Uncertainties also exist concerning how external factors such as foreign currencies (see the following section), raw materials prices, transport costs and suppliers’ capacity will affect buying costs for the group’s products. There are also risks associated with social tensions in sourcing markets, which may lead to instability for suppliers and in manufacturing and deliveries. The group therefore needs to monitor such changes closely and have strategies in place to deal with fluctuations as advantageously as possible for both the company and external stakeholders. For a description of risks related to sustainability see the sustainability report on pages 42–45 in the annual report 2018.
Nearly half of the group’s sales are made in euros, while the most significant currencies for the group’s purchasing are the US dollar and the euro. Fluctuation in the US dollar’s exchange rate against the euro is the single largest foreign currency transaction exposure for the group. Large and rapid exchange rate fluctuations, particularly as regards the USD as a sourcing currency, may also have a significant effect on purchasing costs – even if this may be regarded as relatively competition-neutral over time. To hedge flows of goods in foreign currencies and thereby reduce the effects of future exchange rate fluctuations, payments for the group’s flows of goods – i.e. the group’s purchases of goods and in the majority of cases also the corresponding foreign currency inflows from the sales companies to the central company H & M Hennes & Mauritz GBC AB – are hedged under forward contracts on an ongoing basis.
In addition to the effects of transaction exposure, translation effects also impact the group’s results. These effects arise due to changes in exchange rates between the local currencies of the various foreign sales companies and the Swedish krona compared to the same period the previous year. The underlying profit/loss in a market may be unchanged in the local currency, but when converted into SEK may increase if the Swedish krona has weakened or decrease if the Swedish krona has strengthened.
Translation effects also arise in respect of the group’s net assets on consolidation of the foreign sales companies’ balance sheets. No exchange rate hedging (known as equity hedging) is carried out for this risk. For more information on currency hedging see note 2, Financial risks in the annual report 2018.
Purchasing costs may be affected by decisions at a national level on export/import subsidies, customs duties (see more below), textile quotas, embargoes etc. The effects primarily impact customers and companies in individual markets. Global companies with operations in many countries are affected to a lesser extent, and among global corporations trade interventions may be regarded as largely competition-neutral. In the event of a major trade war between two countries this would affect not just sourcing costs but generally also the entire flow of goods from production to the customer, which the companies would need to mitigate.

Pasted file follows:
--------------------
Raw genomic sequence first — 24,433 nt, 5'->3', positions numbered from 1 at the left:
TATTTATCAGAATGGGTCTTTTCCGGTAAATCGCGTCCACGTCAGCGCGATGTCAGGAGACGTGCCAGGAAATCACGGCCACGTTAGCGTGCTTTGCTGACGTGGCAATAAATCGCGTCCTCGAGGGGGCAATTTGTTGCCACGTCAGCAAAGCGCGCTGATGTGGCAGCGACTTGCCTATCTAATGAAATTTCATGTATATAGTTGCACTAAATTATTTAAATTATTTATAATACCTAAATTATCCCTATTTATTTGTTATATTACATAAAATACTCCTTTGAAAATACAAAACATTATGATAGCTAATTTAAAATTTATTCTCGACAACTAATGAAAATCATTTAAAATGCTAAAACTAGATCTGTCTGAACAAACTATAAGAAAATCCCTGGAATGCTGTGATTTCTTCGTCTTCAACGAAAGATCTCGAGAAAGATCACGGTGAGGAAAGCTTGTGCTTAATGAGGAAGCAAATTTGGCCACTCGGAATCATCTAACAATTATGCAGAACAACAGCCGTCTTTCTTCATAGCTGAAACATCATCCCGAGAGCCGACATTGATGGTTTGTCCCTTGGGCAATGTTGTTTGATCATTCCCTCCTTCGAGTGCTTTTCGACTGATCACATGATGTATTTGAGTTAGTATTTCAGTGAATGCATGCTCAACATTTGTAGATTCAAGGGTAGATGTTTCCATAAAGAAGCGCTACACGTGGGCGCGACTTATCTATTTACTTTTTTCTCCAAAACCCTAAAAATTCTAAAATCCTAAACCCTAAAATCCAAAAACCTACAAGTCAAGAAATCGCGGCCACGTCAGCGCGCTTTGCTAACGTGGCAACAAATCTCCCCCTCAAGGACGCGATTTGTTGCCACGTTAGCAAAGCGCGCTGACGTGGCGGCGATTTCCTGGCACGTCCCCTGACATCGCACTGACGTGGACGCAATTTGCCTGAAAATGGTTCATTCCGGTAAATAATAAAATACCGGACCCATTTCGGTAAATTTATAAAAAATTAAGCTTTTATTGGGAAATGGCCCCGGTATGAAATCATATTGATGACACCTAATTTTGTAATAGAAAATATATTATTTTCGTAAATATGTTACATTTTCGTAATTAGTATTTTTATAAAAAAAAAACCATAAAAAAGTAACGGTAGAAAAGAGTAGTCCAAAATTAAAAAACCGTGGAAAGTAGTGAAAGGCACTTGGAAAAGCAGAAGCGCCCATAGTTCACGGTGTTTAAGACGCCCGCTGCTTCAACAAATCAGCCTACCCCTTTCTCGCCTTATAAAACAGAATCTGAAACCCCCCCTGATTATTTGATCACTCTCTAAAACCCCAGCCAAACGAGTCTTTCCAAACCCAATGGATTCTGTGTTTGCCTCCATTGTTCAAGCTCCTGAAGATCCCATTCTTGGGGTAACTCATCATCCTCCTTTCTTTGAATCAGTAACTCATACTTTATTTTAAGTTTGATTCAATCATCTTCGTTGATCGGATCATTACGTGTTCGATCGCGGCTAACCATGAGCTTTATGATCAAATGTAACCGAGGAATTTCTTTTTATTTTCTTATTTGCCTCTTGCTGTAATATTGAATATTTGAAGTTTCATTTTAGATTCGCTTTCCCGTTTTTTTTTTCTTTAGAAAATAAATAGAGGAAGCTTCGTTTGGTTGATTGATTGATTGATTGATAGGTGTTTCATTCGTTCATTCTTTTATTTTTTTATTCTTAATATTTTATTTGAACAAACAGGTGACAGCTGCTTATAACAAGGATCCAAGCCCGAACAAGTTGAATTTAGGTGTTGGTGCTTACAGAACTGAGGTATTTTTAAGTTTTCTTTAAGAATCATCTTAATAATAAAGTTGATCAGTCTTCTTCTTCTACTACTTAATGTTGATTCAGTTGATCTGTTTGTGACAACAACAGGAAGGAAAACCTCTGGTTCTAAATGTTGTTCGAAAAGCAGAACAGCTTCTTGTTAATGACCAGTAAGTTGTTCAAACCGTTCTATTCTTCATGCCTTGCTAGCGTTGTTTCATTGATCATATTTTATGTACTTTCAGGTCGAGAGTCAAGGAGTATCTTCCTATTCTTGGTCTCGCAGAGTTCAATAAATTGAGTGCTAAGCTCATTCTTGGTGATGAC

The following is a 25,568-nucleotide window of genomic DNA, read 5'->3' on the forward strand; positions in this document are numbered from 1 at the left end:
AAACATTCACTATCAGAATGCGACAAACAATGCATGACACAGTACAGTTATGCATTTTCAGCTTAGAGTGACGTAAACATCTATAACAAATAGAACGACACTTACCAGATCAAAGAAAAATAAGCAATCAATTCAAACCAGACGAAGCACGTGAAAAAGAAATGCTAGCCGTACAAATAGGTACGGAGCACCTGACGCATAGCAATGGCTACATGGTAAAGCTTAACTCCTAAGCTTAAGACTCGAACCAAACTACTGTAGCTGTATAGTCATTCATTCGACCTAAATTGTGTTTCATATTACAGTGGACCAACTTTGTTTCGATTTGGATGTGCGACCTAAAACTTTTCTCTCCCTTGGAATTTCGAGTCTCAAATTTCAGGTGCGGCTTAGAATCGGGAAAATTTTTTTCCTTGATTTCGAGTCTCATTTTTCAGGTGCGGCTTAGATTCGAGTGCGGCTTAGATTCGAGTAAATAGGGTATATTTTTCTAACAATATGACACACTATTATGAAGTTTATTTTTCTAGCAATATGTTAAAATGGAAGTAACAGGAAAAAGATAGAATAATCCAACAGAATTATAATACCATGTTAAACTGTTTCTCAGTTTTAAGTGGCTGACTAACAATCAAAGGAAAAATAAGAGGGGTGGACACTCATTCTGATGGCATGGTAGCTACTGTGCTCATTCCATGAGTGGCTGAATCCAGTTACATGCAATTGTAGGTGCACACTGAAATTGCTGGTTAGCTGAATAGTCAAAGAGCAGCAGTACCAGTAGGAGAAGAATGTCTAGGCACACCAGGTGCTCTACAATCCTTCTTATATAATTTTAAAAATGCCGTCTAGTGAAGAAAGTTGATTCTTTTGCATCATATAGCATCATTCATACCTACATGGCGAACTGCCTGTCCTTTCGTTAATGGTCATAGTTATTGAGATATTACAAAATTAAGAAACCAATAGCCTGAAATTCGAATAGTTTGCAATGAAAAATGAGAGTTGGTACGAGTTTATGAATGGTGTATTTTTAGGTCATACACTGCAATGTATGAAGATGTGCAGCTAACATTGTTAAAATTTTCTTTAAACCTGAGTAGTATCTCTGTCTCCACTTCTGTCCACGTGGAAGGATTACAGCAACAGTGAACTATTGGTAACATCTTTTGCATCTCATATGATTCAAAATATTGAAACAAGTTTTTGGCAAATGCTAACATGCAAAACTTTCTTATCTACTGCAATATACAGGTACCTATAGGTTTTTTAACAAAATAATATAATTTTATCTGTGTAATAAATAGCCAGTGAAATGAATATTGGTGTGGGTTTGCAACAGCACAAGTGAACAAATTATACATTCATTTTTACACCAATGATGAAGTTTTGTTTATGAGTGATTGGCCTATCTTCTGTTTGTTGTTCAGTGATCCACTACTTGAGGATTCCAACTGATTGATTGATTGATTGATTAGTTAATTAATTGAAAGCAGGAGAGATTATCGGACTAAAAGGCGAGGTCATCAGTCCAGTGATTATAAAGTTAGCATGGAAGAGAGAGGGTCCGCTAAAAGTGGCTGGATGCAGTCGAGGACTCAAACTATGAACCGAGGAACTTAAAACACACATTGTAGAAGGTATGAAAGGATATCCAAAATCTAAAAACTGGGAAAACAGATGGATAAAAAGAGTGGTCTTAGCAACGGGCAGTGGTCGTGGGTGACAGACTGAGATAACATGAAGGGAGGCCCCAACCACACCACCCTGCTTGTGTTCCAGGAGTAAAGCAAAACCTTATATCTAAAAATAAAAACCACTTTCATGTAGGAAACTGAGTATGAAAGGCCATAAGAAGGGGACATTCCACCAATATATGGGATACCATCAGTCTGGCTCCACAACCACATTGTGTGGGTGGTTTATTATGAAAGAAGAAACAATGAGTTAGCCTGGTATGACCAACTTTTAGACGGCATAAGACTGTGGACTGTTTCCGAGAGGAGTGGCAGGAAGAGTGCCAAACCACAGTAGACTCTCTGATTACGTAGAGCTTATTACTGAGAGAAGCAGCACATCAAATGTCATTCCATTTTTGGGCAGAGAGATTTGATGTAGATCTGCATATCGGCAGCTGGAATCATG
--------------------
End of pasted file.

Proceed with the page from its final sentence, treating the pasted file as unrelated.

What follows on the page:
Related party customs valuation continues to attract attention at a global, regional and national level, from both authorities and importers such as the H&M group. It will therefore continue to be important for the H&M group to proactively monitor and manage future developments in this area. The fact is that customs authorities around the world are not taking a consistent approach to the assessment of pricing between related parties, despite the fact that the rules on customs valuation are based on the same global customs valuation rules.
For multinational companies today’s global environment involves complex tax risks, such as the risk of double taxation and tax disputes. As a large global company, the H&M group closely monitors developments in the field of tax. The H&M group is present in many countries and through its operations contributes to the community via various taxes and levies such as corporate tax, customs duties, income taxes and indirectly via VAT on the clothes sold to consumers. The H&M group complies with national and international tax legislation, and always pays taxes and levies in accordance with local laws and regulations in the countries where the H&M group operates. The H&M group’s tax policy, which can be found at about.hm.com, reflects and supports H&M’s business. The H&M group follows the OECD Transfer Pricing Guidelines, which means that profits are allocated and taxed where the value is created. The H&M group is ISO certified for direct taxation and transfer pricing.
The H&M group works continually to ensure that its tax strategy is designed to limit any distortion arising from differences in tax legislation in different parts of the world.
The OECD guidelines on transfer pricing can be interpreted in various ways, and consequently tax authorities in different countries may question the outcome of H&M’s transfer pricing model even though the model complies with the OECD guidelines. This may mean a risk of tax disputes in the group in the event that the H&M group and the local tax authorities interpret the guidelines differently.